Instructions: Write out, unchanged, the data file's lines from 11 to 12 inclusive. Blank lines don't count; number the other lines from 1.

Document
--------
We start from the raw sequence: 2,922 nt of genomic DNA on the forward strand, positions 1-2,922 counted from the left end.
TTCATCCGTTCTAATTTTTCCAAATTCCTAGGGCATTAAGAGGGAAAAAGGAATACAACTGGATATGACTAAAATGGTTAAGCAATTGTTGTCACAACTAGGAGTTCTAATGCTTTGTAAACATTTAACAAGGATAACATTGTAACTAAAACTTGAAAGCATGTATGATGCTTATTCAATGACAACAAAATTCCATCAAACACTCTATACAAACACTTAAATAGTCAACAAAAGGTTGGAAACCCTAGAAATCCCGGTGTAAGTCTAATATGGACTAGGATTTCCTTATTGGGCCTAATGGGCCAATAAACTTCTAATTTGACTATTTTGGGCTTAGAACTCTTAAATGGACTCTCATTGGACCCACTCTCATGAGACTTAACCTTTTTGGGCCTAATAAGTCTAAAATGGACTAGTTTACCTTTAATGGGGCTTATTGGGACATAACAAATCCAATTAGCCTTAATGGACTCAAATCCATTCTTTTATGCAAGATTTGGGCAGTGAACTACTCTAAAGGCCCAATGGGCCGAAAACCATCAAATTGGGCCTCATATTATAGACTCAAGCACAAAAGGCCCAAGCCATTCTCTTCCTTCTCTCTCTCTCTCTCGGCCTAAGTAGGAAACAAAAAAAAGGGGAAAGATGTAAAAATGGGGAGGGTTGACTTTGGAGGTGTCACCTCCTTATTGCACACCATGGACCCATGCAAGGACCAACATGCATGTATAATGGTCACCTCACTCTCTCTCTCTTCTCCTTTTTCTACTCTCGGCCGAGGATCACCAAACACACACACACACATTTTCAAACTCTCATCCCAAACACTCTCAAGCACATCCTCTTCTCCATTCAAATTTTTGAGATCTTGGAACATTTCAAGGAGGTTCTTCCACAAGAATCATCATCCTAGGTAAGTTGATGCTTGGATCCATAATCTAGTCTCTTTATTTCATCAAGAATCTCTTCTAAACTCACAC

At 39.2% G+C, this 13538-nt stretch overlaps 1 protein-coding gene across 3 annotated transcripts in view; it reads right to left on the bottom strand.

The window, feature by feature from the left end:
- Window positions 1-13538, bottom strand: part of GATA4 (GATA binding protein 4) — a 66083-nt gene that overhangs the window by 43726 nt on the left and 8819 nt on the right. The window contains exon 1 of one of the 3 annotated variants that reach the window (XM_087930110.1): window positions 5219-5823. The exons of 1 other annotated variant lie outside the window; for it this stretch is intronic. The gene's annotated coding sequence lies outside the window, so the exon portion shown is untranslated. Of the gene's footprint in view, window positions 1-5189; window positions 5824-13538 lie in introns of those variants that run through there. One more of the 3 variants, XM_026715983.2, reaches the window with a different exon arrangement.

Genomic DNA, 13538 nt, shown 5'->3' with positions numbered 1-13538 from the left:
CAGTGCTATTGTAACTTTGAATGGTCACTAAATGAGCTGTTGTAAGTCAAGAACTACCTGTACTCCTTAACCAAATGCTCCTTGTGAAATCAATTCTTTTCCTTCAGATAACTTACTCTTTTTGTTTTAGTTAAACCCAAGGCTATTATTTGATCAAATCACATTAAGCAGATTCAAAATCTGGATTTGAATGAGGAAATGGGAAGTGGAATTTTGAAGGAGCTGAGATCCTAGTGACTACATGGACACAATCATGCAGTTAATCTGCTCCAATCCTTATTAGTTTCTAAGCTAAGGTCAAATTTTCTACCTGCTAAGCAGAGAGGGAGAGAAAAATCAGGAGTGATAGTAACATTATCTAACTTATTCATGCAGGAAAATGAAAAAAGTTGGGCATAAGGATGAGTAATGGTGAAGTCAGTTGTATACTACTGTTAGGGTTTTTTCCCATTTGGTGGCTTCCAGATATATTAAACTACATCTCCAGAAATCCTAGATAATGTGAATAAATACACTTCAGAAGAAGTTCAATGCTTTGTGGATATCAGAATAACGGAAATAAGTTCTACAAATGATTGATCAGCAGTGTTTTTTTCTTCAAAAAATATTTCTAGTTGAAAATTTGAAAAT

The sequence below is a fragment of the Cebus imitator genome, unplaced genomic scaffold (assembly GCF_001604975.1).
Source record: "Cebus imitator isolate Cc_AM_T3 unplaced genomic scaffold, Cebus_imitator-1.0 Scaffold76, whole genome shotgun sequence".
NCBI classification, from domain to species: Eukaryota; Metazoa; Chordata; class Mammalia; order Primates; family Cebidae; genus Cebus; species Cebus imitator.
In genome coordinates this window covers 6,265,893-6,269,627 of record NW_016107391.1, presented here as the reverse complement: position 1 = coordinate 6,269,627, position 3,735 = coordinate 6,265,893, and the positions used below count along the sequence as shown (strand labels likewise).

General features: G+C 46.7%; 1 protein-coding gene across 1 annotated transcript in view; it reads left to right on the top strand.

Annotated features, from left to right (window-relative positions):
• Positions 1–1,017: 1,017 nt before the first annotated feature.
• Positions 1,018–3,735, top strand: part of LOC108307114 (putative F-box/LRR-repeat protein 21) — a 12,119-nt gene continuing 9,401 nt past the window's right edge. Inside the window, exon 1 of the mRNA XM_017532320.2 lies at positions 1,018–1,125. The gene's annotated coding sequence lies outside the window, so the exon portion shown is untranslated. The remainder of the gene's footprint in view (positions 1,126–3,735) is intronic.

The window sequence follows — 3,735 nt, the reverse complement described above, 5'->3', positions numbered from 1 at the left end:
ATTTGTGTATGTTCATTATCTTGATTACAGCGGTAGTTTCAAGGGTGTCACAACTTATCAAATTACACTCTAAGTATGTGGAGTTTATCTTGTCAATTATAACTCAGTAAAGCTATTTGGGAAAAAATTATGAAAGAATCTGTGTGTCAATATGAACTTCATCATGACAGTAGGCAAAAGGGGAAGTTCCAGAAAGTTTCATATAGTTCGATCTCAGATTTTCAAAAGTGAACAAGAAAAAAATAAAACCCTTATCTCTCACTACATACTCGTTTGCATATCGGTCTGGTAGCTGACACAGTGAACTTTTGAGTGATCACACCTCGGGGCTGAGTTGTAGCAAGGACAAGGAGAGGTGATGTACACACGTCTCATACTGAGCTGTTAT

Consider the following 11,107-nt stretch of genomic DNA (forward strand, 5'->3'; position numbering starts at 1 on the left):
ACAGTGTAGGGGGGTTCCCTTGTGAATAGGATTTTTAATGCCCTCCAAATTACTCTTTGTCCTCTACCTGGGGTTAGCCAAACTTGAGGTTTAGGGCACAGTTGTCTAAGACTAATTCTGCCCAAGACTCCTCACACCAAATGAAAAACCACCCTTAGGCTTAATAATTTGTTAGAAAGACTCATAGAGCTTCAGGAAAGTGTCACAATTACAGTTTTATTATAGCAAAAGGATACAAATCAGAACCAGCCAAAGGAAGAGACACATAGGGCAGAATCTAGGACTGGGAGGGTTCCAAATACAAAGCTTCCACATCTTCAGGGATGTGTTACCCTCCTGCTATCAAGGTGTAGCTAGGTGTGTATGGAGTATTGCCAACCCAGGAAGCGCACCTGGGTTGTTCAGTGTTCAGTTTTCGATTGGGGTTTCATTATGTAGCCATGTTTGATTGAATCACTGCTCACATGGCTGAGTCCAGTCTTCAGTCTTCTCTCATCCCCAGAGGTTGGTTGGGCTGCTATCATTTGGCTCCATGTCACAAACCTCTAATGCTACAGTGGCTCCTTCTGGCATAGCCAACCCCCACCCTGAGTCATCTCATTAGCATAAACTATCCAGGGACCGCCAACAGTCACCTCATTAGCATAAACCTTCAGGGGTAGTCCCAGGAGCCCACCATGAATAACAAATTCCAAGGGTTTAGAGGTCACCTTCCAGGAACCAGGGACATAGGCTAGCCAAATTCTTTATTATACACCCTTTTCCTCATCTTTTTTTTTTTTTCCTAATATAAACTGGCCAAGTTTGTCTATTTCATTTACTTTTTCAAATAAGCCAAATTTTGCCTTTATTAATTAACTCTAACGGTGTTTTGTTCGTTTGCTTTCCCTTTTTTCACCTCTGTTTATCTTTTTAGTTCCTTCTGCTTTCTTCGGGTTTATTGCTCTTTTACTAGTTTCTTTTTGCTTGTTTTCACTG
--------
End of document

In genome coordinates this window covers 6,265,893-6,269,627 of record NW_016107391.1, presented here as the reverse complement: position 1 = coordinate 6,269,627, position 3,735 = coordinate 6,265,893, and the positions used below count along the sequence as shown (strand labels likewise).

General features: G+C 46.7%; 1 protein-coding gene across 1 annotated transcript in view; it reads left to right on the top strand.